• Limited information about posaments in particular, but useful for seeing posaments within the context of women’s dress at Birka. Contrary to some beliefs, posaments are not solely a male rank signifier, they are found in female-only graves as well.
  • Hägg, Inga. “Birkas Orientaliska Praktplagg.” Fornvännen 78 (1983): 204-23.
    • Swedish text, German summary, English abstract. Captions in Swedish and German.
    • Discusses the Oriental-style caftans that were decorated with posaments. Silk girdles with metal (including posament) terminals could be used to close the caftans. Microscopic examination of the posament wires does not show a difference in their coarseness, in contract to Geijer’s statements (1980). Similar Byzantine works appear to be of lahn-type silver and gold threads, not the drawn work of the Birka posaments (Stegemann 1901; Schmedding 1978). Mentions Swiss relic pouches with posament-type materials made of silk rather than gold or silver (p 212). Image of knots from Sitten, Switzerland, Figure 2, page 213. Specific knots may have been related to specific ranks (P 18-20, P 24, St 29 and St 30) (p 213, see Boucher, F. 1967. A History of Coslume in the West (Histoire du coslume en Occident de fantiquitc ä nos jours) London.). Birka graves 464, 735 and 832 have small silk pouches (and 464 a “needlecase”) that may have been reliquaries – also consider the pouches with metal deer embroideries. Seven men’s graves with a A-type (cone-shaped) headdress (four also included gamespieces), one men’s grave with a B-type (rounded) headdress and a game board (886), and one with an indeterminate type headdress and a gameboard (750). Two graves have board games but no headdress.
    • Long article, should get properly translated at some point. Refers to Arne, T. J. 1914 and Schmedding, B. 1978 – see other reviews on the page. of particular import, the Sitten knots are not metal – they are silk and linen. Unrelated to posaments, also mentions fur trimmings – marten, beaver and “ekorrpäls.” (p 208).
    • http://kulturarvsdata.se/raa/fornvannen/html/1983_204.
  • Hägg, Inga. “Die Tracht.” Birka II 2 (1986): 51-72. THIS ENTRY IS UNDER CONSTRUCTION. 
    • German text
    • Discussion of the clothing at Birka, including explanations for the differing survival of textiles in men’s and women’s graves.Table 1 and Figure 1 show distribution of various textiles in the graves, including the posaments. Discusses the placement of posament bands (around the head, ) and lists posaments that are identified on grave plans (750, 707, 823, 845, 946, and 967). Specifically calls out graves 823 and 845 as graves where a headband is attached to remnants of silk. Other posaments on silk:  660, 838, 943.  Still need to translate page 67-end, starting with 5. Männertracht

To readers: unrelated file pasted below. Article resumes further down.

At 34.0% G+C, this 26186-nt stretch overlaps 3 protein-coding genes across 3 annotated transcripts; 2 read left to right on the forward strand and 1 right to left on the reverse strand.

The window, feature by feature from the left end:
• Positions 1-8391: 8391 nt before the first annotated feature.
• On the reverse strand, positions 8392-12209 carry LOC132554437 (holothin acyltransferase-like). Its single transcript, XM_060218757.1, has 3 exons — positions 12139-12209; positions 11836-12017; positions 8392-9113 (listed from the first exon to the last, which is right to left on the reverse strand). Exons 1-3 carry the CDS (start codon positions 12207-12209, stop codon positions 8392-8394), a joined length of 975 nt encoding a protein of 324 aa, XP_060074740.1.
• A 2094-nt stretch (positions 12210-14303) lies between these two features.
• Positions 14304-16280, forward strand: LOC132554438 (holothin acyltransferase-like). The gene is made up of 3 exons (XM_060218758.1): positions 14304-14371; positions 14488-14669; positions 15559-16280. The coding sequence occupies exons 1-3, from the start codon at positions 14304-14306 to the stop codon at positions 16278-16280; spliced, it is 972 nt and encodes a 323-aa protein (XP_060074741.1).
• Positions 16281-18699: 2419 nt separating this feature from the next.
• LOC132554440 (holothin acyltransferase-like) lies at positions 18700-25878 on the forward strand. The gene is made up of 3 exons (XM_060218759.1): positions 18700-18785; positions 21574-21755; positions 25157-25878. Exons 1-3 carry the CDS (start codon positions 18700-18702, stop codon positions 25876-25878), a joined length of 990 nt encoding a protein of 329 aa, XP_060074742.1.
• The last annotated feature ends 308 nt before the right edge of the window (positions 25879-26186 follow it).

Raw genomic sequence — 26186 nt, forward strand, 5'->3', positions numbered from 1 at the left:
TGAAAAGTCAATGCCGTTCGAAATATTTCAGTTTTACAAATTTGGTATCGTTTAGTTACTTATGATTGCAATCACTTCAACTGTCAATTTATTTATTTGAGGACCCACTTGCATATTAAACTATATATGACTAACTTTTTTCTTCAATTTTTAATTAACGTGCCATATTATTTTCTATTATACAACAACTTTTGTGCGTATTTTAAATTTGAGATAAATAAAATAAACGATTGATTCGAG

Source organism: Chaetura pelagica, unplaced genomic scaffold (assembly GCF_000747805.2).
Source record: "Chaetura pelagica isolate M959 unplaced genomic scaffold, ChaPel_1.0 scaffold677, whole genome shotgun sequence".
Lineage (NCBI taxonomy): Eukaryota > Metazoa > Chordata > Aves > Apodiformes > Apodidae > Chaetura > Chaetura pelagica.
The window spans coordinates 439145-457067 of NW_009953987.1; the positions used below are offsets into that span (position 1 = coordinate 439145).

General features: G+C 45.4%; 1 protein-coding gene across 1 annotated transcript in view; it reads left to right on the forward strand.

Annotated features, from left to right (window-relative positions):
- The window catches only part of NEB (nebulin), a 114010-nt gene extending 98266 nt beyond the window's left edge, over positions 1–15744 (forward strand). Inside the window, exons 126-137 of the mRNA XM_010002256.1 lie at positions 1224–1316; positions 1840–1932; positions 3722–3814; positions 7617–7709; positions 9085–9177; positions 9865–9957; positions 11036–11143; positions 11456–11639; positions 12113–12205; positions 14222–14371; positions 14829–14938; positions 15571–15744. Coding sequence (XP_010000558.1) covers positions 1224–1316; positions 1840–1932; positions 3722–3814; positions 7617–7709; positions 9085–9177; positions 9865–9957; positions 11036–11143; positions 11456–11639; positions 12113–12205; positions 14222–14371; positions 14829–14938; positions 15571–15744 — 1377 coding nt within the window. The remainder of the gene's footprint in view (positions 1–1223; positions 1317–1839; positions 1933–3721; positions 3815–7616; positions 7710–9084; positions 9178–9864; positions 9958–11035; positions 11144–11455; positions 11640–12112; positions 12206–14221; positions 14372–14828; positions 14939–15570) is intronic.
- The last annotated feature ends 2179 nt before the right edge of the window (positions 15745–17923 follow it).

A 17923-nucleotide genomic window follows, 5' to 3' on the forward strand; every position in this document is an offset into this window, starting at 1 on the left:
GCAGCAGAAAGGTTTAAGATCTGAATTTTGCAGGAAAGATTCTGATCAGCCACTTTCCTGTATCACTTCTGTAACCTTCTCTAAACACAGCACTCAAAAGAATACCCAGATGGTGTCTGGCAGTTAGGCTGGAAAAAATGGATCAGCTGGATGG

• Suggests 946 has a posament on a cap as well as posament associated with a wool base (same garment? unclear – I need to check grave plans). (Unrelated to posaments: Figure 3 shows the cord near the top of an apron dress. The text discusses women’s coats.)
  • Hägg, Inga. “Härskarsymbolik i Birkadräkten.” Dragt og magt (2003): 14-27.
    • Swedish text, short English summary, captions in Swedish and English.
    • Discusses the social implications of the posament and other high-status textile materials (tablet-woven bands, padded cuffs, embroidered pouches). Points out that assessments of the status of the graves often does not take into account the perishable items (particularly clothing) that are no longer present. The result is a skewed understanding of the deceased’s status. Christian burial practice may also influence the findings. Discusses the similarity between rank and structure at the Byzantine court and in the religious hierarchy. Compares the Birka posaments to those from Siden and an illustration of a belt belonging to Emperor Otto IV. Posaments on the edges of caftans are proposed to be tintinnabula, pomegranates, or mala punica.
      Nice pictures of several posament pieces. The silk pouches embroidered with deer may have been reliquaries. Proposes that these rich graves were not just wealthy, but those with diadems were likely to be princely and represent the highest levels of Birka society. The graves with posaments but no diadems are proposed to be high court officials and family. Admits results are provisional and much more work remains to be done.
    • Hägg implies that Geijer conflated the Birka-style tabletwoven bands (with paired silver wires) with the Anglo-Saxon and other tabletwoven bands (with lahn silver threads for brocading). Hägg’s comparisons to the posaments from Siden and Otto IV are problematic because the Siden example is dated to the 13th century and Otto IV from the 12-13th century. The difficulty with identifying the posaments as tintinnabula is that, when reconstructed, the posaments do not produce a bell-like sound when struck against each other or the ground. Even if the three-sided posaments had contained some small item, the sides of the posaments seem to have been filled with an organic material that would not be conducive to producing a bell-like sound. Regardless of their use, the identification of the deer pouches as Christian is very likely correct.